If you love clothes and jewelry then you probably keep an eye out during old movies for what the actors wore, especially the leading ladies. In the 1930s and 1940s the movies were filled with glamorous ensembles and over-the-top jewels. As an escape from the privations of the Great Depression and World War II, Old Hollywood films were styled with all kinds of fashion that most regular people would never be able to afford. In the case of the gowns some of them were couture. However, in the case of jewelry it was costume jewelry that you see on screen and one of the biggest suppliers of the era was Joseff of Hollywood, a brand still in operation today.

Clark Gable and Vivien Leigh in Gone With the Wind. Via/ Wiki Commons

The brand today is operated by his descendants, but Eugene Joseff back in his day built a thriving business supplying the major studios with a huge variety of historically accurate jewelry and other objects. The decision was made after he saw a film in which the period characters were wearing out-of-place, modern jewelry. Joseff of Hollywood created his own special gold-plating techniquewhich gave pieces a lived-in, antique look which studios loved not only for the authenticity, but also because the jewelry didn’t reflect the studio lights as much.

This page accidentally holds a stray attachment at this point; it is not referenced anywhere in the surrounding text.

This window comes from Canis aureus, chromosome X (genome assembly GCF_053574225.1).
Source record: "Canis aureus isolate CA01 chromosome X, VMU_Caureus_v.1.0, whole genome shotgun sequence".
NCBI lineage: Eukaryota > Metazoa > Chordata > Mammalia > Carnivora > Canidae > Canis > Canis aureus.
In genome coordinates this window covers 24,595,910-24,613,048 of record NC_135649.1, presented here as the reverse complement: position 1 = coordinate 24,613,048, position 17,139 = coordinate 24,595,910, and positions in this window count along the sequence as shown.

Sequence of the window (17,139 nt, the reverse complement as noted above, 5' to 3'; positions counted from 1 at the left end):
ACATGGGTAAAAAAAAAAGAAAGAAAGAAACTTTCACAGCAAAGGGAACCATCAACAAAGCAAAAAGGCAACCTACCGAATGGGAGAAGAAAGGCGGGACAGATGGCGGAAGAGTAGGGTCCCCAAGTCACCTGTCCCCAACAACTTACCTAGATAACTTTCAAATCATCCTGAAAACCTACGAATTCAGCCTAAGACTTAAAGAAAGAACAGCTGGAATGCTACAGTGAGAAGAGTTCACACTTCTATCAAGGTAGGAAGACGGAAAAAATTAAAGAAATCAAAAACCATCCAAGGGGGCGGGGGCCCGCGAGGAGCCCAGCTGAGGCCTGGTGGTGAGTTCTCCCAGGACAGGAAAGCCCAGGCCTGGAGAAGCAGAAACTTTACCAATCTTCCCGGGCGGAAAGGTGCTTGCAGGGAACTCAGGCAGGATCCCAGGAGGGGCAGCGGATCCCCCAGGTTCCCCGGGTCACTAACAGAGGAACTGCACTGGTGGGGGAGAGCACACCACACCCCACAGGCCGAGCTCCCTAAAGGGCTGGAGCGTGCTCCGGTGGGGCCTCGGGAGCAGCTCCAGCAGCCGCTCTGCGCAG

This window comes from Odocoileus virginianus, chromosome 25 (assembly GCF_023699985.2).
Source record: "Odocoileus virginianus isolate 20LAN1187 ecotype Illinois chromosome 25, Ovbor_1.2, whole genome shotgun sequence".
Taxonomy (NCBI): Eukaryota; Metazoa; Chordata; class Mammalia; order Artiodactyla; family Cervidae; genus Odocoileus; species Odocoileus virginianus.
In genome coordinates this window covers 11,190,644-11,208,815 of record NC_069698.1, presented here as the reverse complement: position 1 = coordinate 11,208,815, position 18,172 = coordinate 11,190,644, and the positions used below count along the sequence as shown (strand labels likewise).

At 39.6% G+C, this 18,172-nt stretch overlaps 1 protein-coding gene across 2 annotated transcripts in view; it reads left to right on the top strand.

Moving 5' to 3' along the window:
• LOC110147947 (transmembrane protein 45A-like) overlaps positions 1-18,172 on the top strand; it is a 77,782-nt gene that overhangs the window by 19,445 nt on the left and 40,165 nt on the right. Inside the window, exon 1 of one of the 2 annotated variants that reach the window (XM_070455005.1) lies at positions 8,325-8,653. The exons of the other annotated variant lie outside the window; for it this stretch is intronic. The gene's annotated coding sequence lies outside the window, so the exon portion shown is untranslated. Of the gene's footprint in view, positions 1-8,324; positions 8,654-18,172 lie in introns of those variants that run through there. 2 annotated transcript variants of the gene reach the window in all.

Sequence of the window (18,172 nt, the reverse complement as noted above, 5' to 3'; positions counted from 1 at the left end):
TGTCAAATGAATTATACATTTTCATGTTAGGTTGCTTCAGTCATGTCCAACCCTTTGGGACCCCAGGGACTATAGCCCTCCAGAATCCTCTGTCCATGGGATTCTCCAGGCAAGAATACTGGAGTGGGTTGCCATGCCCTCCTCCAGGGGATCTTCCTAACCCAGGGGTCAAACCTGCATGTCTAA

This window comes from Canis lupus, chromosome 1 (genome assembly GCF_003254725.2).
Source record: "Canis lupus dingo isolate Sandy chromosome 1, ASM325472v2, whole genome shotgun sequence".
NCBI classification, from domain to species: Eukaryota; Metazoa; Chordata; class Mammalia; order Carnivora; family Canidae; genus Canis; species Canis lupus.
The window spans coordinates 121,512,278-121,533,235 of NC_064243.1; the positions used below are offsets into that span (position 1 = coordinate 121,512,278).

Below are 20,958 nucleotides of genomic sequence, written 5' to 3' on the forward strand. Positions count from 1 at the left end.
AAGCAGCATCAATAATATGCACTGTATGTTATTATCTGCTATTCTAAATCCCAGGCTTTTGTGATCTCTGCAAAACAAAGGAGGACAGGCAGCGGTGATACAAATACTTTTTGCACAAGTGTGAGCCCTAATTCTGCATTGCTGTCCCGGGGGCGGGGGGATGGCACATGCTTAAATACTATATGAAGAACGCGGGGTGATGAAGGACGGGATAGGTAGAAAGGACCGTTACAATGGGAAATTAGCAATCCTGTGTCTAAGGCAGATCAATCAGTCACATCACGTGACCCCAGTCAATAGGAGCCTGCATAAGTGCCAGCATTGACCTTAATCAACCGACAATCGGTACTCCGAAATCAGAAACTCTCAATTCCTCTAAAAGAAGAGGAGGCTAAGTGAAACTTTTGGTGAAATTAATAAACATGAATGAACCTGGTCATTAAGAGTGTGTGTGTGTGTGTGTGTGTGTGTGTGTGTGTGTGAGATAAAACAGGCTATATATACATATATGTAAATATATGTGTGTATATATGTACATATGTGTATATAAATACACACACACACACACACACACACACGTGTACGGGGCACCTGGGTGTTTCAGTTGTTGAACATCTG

Joseff created the ladies’ jewelry -and the metal cigar boxes that belonged to Rhett Butler- in Gone With the Wind (1939). The firm also supplied jewelry for The Private Lives of Elizabeth and Essex, also released in 1939.

Bette Davis and Errol Flynn in The Private Lives of Elizabeth and Essex. Via/ Wiki Commons

Eugene died in 1948, but the well-established costume Hollywood jewelry house went on to make the finery for Samson and Delilah (1949), Cleopatra (1963), and 2001: A Space Odyssey (1968), among many others.

Richard Burton taking a break during the filming of Cleopatra. Via/ Wiki Commons

By some accounts during the heyday of the company Joseff of Hollywood was supplying jewelry to most of the major film studios in around 900 films. Much of the stock for films was rented to studios rather than sold.

The firm is still around today and still offers exquisite costume jewelry, although it doesn’t come cheap. Pieces include the “Cleopatra” line inspired by the film starting at $295 and the famous, sold-out “Headhunter” brooch which retailed for $650 new.

If you’ve ever wondered what it would be like to sneak a peek inside the archives of such a storied boutique, then here’s your chance. Have a look at Joseff of Hollwood workshop, as shown by Eugene Joseff’s granddaughter, Michelle Bastin, in the video below.